I have trouble understanding the specification for inrush contact in relay contacts (more or less the issue in SMPS inrush time)

Background: I have some beefy power supplies (about 16A at full load) and I need to electromechanically switch them for safety reasons. So a relay/contactor is needed. The datasheet specify inrush as 60A at full load (no duration specified!). The power supply has active power control and active PFC but these are its specifications (we buy them as modules).

Since luckily we don't start them at full load I did some measurement of the input current with open output (took a lot of time to find the 'worst' wave point).

So I seen about 20-30A on the first half wave cycle but about 60-80A at switch on (single damped pulse, about 100µs).

The idea would be to either specify an adequate relay or suppress the pulse.

For suppression I know there are power NTCs but they heat up a lot and are somewhat hard to acquire (as in quantities below 1000k pieces). That could be a solution.

The other way would be to rate correctly a power relay. For example I've found some (relatively!) cheap dual contact (tungsten+AgSnO2) that are rated as:

165A peak for 20ms
800A peak for 200µs

These would fit perfectly the bill for the application, since they are actually designed for SMPS and incandescent lamp load.

However most of the other power relays simply say:

Rated current/Maximum peak current 16/30A

That would fit the 20ms transient but not the 200µs one, unless there is some standard/rule of thumb/whatever to derate correctly the contact (as in, maybe a 50A peak would plausibly handle an 80A short peak). In my experience AgSnO2 contacts are good for inrush (like CdO, even if toxic, is good for arcing)

After all these relay switch only about 5-10 times a day (probably less) so even if they survive only 5k cycles it would be acceptable.

Do you have any pointer or experience with that?

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    \$\begingroup\$ FWIW, short-term inrush (likely due to charging EMI filter capacitors) could be mitigated with a series (R||L) network, having a similar time constant (i.e. 4.7Ω || 250µH or thereabouts). Downside: the inductor must be rated for full peak current, which will be pretty large; an adequately rated relay will be more effective. \$\endgroup\$ Commented Sep 6, 2022 at 8:45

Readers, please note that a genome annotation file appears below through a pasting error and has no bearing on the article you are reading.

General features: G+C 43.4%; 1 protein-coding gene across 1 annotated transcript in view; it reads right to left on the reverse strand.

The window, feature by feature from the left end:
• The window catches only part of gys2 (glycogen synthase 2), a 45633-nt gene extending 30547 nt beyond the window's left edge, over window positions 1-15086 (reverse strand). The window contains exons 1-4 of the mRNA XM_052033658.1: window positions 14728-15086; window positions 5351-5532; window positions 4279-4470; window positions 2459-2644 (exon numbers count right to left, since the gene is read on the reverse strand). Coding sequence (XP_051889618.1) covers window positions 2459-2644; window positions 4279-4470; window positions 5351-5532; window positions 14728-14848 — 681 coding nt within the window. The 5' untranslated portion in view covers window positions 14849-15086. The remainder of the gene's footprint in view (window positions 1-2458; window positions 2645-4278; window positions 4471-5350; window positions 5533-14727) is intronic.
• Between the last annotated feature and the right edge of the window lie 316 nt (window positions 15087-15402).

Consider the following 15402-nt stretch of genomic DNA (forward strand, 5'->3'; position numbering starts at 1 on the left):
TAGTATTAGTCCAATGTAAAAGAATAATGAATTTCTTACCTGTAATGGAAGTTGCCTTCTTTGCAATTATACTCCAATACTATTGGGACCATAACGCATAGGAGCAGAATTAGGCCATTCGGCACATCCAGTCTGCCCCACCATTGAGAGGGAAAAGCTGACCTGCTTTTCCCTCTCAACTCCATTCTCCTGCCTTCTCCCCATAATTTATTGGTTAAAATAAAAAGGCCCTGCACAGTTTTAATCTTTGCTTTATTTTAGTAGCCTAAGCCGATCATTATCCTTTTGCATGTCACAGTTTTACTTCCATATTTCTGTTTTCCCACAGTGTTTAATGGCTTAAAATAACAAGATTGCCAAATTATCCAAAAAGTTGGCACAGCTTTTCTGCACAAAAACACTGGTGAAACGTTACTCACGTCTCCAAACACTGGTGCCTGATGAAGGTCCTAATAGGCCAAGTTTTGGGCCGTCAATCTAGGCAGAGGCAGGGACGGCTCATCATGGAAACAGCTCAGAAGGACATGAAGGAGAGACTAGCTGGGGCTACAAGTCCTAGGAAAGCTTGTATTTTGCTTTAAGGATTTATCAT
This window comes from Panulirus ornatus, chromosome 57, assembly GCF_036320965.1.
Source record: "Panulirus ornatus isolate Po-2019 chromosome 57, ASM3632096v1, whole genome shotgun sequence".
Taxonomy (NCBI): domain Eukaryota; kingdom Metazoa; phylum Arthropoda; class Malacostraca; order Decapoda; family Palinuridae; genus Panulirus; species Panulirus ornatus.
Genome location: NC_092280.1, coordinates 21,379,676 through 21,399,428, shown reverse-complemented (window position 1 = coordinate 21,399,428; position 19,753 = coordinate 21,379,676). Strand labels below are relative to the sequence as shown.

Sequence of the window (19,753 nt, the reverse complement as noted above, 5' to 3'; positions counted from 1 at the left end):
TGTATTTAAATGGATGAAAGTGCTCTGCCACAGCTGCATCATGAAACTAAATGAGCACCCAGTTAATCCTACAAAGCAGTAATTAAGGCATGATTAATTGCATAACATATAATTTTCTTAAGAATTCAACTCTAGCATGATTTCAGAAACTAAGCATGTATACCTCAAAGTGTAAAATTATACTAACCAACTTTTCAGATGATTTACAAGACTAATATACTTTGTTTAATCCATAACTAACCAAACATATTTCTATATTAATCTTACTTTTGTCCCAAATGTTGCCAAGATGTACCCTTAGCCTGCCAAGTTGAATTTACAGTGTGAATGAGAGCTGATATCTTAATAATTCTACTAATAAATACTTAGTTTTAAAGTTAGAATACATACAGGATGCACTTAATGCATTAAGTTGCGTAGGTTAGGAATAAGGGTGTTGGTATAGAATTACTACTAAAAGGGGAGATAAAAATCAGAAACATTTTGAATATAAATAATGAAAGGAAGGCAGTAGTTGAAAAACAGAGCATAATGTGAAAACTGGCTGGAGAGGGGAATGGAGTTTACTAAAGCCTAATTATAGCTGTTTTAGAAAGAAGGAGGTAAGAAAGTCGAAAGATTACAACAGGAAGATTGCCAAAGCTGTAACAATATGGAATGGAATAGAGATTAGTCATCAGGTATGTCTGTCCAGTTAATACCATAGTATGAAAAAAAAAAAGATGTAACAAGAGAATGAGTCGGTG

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    \$\begingroup\$ Tought about that but a 16A choke is quite a beast :D \$\endgroup\$ Commented Sep 6, 2022 at 8:48
  • \$\begingroup\$ @LorenzoMarcantonio Good question, +1. 16 A chokes are 'heavy iron.' But that's what we used to use, back when (and where it mattered.) Things were bigger back then, though. (Vacuum tube days.) \$\endgroup\$
    – jonk
    Commented Sep 6, 2022 at 22:38

1 Answer 1


Look for relays with "TV" ratings such as TV5 or TV8. They are specifically rated for such inrush loads. For example this one. Life should be 25,000 operations with the rated inrush. Details are in (probably paid) UL publications, but here is Omron's intepretation of the ratings:

UL paid a great deal of attention to televisions ca. 1970 since they were at that time a significant cause of fatal house fires, and that is where the "TV" comes from.

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  • \$\begingroup\$ UL publications are always paid, but the preview usually is good enough to read it;P I'll look into the TV-15 G4A, it seems interesting, thanks \$\endgroup\$ Commented Sep 6, 2022 at 8:59

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